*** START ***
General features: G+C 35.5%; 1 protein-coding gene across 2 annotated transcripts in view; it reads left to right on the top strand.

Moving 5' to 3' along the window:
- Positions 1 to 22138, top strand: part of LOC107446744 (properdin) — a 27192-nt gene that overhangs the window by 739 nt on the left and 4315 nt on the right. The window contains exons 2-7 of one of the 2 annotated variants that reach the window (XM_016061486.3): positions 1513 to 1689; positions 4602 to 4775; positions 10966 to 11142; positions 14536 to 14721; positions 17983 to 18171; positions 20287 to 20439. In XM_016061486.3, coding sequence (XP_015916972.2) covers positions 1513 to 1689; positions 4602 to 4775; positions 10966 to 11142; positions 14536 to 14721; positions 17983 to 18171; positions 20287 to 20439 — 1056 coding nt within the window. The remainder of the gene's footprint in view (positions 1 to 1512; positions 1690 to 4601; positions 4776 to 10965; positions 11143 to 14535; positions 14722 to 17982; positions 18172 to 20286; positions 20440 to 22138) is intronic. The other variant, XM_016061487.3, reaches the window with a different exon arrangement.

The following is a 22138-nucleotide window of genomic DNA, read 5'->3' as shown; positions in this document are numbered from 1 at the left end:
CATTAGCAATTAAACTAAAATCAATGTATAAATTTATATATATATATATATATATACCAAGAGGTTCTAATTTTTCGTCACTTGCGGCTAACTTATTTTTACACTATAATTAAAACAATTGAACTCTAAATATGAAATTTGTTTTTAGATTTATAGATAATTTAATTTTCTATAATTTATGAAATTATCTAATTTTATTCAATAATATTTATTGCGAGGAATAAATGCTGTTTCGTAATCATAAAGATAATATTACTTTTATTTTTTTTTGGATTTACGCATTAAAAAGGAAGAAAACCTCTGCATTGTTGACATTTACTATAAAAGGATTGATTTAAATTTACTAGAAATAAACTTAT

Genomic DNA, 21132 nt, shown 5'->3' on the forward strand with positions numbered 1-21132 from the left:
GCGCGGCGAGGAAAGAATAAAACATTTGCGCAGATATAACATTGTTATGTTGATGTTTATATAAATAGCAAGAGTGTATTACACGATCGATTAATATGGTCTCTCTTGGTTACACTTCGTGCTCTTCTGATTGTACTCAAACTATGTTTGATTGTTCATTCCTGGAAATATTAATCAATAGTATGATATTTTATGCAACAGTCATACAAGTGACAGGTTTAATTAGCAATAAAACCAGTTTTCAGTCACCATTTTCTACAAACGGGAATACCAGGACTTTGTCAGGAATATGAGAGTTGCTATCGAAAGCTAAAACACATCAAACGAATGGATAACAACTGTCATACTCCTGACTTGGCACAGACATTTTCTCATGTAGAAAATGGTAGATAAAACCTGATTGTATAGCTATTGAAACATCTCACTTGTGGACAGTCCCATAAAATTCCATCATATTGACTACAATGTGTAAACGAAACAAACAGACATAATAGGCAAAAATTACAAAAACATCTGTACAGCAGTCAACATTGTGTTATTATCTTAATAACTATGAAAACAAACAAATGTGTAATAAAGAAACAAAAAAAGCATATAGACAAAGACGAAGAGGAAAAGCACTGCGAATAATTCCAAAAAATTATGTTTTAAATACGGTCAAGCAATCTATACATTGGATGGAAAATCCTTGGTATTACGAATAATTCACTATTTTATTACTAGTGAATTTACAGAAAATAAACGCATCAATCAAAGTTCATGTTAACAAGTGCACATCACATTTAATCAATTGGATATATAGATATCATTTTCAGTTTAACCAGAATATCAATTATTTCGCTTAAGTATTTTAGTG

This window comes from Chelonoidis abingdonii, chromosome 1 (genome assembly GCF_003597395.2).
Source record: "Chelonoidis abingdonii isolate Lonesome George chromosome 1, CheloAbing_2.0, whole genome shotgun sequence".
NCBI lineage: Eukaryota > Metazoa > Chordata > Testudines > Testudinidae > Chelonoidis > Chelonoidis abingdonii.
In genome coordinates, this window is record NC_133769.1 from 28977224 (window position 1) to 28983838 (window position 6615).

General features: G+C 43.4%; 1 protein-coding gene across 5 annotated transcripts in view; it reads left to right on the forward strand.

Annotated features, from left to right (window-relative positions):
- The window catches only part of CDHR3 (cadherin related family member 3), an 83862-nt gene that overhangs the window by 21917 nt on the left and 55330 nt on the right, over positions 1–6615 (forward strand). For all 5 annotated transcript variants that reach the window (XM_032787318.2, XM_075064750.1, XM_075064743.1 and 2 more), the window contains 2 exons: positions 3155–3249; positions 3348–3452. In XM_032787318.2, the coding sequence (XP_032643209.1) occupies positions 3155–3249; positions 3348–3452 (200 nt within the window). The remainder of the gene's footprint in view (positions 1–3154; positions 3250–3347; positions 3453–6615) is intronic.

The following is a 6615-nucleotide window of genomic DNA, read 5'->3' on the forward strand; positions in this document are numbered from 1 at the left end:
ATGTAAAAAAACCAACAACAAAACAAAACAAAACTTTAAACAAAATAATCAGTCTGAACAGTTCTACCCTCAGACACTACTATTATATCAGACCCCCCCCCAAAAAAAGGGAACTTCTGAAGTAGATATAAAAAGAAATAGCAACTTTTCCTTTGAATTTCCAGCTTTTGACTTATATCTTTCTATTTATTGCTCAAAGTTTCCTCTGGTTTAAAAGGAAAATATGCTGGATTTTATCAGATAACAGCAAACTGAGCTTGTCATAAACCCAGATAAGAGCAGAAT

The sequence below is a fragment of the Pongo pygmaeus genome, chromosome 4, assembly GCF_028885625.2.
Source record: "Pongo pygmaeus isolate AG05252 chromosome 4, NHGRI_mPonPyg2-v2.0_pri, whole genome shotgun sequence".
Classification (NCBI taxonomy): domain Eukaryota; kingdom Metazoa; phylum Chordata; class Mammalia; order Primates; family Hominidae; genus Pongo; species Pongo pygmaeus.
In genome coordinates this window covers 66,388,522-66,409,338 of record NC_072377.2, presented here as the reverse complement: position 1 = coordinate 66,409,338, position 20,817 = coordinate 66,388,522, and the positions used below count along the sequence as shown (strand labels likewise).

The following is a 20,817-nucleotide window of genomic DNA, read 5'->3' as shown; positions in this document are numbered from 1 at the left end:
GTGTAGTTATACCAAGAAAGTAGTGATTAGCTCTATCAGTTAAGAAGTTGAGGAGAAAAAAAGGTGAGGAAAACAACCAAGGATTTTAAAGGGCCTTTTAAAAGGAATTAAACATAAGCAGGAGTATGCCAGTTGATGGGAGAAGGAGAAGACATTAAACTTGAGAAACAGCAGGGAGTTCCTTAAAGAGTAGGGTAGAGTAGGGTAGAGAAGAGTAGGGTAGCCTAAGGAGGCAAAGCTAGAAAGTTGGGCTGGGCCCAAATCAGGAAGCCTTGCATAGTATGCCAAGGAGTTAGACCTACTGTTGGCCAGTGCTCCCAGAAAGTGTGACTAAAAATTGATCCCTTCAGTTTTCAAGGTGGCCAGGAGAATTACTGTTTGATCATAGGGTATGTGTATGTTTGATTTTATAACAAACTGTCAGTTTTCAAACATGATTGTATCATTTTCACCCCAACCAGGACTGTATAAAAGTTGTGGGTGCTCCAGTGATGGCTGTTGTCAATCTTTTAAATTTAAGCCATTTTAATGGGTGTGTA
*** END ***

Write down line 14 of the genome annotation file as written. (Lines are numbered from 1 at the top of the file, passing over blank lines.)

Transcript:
- The window catches only part of CDHR3 (cadherin related family member 3), an 83862-nt gene that overhangs the window by 21917 nt on the left and 55330 nt on the right, over positions 1–6615 (forward strand). For all 5 annotated transcript variants that reach the window (XM_032787318.2, XM_075064750.1, XM_075064743.1 and 2 more), the window contains 2 exons: positions 3155–3249; positions 3348–3452. In XM_032787318.2, the coding sequence (XP_032643209.1) occupies positions 3155–3249; positions 3348–3452 (200 nt within the window). The remainder of the gene's footprint in view (positions 1–3154; positions 3250–3347; positions 3453–6615) is intronic.